Scalable Energy-Recovery Architectures
Wednesday, September 09, 2015|
3:00pm - 5:00pm
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About the Event
Energy efficiency is a critical challenge for today’s integrated circuits, especially for high-end digital signal processing and communications that require both high throughput and low energy dissipation for extended battery life. Charge-recovery logic recovers and reuses charge using inductive elements and has the potential to achieve order-of-magnitude improvement in energy efficiency while maintaining high performance. However, the lack of large-scale high-speed silicon demonstrations and inductor area overheads are two major concerns. This dissertation focuses on scalable charge-recovery designs. We present a semi-automated design flow to enable the design of large-scale charge-recovery chips. We also present a new architecture that uses in-package inductors, eliminating the area overheads caused by the use of integrated inductors in high-performance charge-recovery chips. To demonstrate our semi-automated flow, which uses custom-designed standard- cell-like dynamic cells, we have designed a 576-bit charge-recovery low-density parity- check (LDPC) decoder chip. Functioning correctly at clock speeds above 1GHz, this prototype is the first-ever demonstration of a GHz-speed charge-recovery chip of significant complexity. In terms of energy consumption, this chip improves over recent state-of-the-art LDPCs by at least 1.3× with comparable or better area efficiency. To demonstrate our architecture for eliminating inductor overheads, we have designed a charge-recovery LDPC decoder chip with in-package inductors. This test- chip has been fabricated in a 65nm CMOS flip-chip process. A custom 6-layer FC-BGA package substrate has been designed with 16 inductors embedded in the fifth layer of the package substrate, yielding higher Q and significantly improving area efficiency and energy efficiency compared to their on-chip counterparts. From measurements, this chip achieves at least 2.3× lower energy consumption with even better area efficiency over state-of-the-art published designs.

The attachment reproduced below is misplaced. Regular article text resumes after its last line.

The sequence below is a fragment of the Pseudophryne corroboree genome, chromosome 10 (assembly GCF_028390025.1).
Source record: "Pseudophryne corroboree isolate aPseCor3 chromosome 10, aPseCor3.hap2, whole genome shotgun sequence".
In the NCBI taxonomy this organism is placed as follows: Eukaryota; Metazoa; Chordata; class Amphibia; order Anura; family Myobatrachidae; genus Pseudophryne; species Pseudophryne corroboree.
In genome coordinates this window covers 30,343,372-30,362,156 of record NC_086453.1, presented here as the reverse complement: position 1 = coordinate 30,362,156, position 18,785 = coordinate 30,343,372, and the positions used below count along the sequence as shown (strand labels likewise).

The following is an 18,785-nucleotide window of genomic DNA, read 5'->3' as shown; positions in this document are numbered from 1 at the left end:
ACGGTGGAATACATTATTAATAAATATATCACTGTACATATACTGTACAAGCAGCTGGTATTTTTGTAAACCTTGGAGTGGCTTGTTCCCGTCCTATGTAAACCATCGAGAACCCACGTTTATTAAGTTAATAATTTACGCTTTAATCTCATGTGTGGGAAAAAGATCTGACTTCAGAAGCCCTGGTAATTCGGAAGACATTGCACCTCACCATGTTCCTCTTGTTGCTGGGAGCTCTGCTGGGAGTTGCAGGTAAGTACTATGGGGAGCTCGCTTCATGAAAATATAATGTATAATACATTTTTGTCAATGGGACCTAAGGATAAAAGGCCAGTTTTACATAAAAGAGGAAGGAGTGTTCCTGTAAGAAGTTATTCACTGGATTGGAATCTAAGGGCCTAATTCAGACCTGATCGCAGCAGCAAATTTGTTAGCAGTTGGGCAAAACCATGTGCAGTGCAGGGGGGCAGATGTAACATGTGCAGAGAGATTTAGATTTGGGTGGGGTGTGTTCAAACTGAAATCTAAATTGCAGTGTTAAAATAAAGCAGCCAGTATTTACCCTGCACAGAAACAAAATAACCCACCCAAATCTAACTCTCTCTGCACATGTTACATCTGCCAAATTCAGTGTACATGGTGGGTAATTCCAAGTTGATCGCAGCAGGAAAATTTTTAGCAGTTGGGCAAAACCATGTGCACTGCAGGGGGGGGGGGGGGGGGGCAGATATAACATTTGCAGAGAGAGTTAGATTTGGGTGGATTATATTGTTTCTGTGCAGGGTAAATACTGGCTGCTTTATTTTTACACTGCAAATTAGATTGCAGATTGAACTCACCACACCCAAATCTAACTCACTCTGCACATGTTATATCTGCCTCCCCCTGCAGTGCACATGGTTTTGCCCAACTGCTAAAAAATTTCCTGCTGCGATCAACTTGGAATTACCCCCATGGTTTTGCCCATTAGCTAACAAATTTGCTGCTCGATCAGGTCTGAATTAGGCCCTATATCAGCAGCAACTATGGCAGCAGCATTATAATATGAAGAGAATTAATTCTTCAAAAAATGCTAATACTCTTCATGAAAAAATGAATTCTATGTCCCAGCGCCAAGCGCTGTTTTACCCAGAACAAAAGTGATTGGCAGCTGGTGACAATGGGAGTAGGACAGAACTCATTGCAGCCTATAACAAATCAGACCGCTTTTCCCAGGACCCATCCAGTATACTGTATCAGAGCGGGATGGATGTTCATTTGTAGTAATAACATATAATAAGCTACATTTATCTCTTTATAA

Faculty Sponsor: Marios Papaefthymiou
Open to: Public